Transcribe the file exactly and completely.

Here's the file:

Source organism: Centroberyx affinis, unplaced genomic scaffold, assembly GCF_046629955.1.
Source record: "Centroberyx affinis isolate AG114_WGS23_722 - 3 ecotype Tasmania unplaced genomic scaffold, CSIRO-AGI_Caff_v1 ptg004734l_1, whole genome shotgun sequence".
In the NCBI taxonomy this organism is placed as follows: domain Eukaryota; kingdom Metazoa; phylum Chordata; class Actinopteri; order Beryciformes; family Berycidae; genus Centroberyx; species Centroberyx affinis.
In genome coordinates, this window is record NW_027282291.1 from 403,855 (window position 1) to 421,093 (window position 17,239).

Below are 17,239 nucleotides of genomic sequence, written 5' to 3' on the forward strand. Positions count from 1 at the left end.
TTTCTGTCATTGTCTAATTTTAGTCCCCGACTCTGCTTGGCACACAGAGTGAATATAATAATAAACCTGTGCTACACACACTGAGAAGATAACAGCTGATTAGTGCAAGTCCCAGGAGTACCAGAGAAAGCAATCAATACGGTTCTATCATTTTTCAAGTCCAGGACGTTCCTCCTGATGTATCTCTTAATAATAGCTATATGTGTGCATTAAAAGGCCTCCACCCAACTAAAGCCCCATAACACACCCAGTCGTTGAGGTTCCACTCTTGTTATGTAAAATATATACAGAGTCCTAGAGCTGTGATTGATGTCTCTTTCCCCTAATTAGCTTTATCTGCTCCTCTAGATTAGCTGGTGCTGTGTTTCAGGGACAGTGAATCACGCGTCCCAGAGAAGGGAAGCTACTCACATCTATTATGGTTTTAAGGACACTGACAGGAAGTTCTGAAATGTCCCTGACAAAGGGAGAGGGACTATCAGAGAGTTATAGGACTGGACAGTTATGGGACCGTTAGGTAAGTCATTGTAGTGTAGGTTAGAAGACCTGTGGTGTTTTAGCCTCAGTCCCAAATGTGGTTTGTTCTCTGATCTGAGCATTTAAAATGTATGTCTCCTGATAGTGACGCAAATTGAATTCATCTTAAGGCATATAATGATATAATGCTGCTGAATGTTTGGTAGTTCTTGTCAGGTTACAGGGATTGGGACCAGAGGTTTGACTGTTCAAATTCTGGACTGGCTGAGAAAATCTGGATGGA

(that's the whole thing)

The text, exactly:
Source organism: Centroberyx affinis, unplaced genomic scaffold, assembly GCF_046629955.1.
Source record: "Centroberyx affinis isolate AG114_WGS23_722 - 3 ecotype Tasmania unplaced genomic scaffold, CSIRO-AGI_Caff_v1 ptg004734l_1, whole genome shotgun sequence".
In the NCBI taxonomy this organism is placed as follows: domain Eukaryota; kingdom Metazoa; phylum Chordata; class Actinopteri; order Beryciformes; family Berycidae; genus Centroberyx; species Centroberyx affinis.
In genome coordinates, this window is record NW_027282291.1 from 403,855 (window position 1) to 421,093 (window position 17,239).

Below are 17,239 nucleotides of genomic sequence, written 5' to 3' on the forward strand. Positions count from 1 at the left end.
TTTCTGTCATTGTCTAATTTTAGTCCCCGACTCTGCTTGGCACACAGAGTGAATATAATAATAAACCTGTGCTACACACACTGAGAAGATAACAGCTGATTAGTGCAAGTCCCAGGAGTACCAGAGAAAGCAATCAATACGGTTCTATCATTTTTCAAGTCCAGGACGTTCCTCCTGATGTATCTCTTAATAATAGCTATATGTGTGCATTAAAAGGCCTCCACCCAACTAAAGCCCCATAACACACCCAGTCGTTGAGGTTCCACTCTTGTTATGTAAAATATATACAGAGTCCTAGAGCTGTGATTGATGTCTCTTTCCCCTAATTAGCTTTATCTGCTCCTCTAGATTAGCTGGTGCTGTGTTTCAGGGACAGTGAATCACGCGTCCCAGAGAAGGGAAGCTACTCACATCTATTATGGTTTTAAGGACACTGACAGGAAGTTCTGAAATGTCCCTGACAAAGGGAGAGGGACTATCAGAGAGTTATAGGACTGGACAGTTATGGGACCGTTAGGTAAGTCATTGTAGTGTAGGTTAGAAGACCTGTGGTGTTTTAGCCTCAGTCCCAAATGTGGTTTGTTCTCTGATCTGAGCATTTAAAATGTATGTCTCCTGATAGTGACGCAAATTGAATTCATCTTAAGGCATATAATGATATAATGCTGCTGAATGTTTGGTAGTTCTTGTCAGGTTACAGGGATTGGGACCAGAGGTTTGACTGTTCAAATTCTGGACTGGCTGAGAAAATCTGGATGGA